Tuesday, April 20, 2010

"Reform" that isn't

When is a democracy not a democracy? When its the UK, of course! In addition to having an unfair electoral system, the UK also suffers from having the House of Lords. A relic of feudalism, the Lords consists of a bunch of unelected peers, and handful of hereditary landowners, and a clique of Anglican Bishops appointed because of their religion. None of its members are elected. But despite this total lack of any democratic mandate, it has acted as a consistent roadblock to the policies of the government of the day. Sometimes, this has been for the better - but it is unacceptable on principle to any democrat. Laws should be made by elected representatives - not unelected cronies accountable to no-one.

Since 1997, the UK Labour Party has been promising reform, but they have never delivered. Since they're in the middle of an election campaign, they're promising it again - and have leaked their plans. But those plans are somewhat underwhelming. The centrepiece of their "bold" plan? Cutting the number of unelected Bishops from 24 to 12. So, there will still be unelected bigots in the House. Meanwhile, just two-thirds of the House would be elected - and those for such a long term (15 years) that they might as well be appointed anyway. This is "reform" so token as to not be worthy of the name. It doesn't promise change, but simply more of the same.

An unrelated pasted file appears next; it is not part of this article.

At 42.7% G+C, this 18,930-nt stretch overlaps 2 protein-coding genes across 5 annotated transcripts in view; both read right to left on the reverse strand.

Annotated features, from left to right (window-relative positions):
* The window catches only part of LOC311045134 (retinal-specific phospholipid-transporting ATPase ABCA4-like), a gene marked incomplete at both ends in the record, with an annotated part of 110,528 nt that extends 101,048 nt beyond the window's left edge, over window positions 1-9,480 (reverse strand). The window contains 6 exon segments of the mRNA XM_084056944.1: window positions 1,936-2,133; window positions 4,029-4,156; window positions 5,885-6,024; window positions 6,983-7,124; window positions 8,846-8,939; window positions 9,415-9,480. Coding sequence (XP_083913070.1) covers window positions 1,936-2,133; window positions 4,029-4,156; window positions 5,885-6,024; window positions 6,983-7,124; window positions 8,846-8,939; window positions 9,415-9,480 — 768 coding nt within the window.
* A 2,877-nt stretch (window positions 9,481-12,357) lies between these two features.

The UK is a unitary (as opposed to federal) state. There are no separate regional interests that need to be represented. It does not need an upper house. The only reform the House of Lords needs is abolition.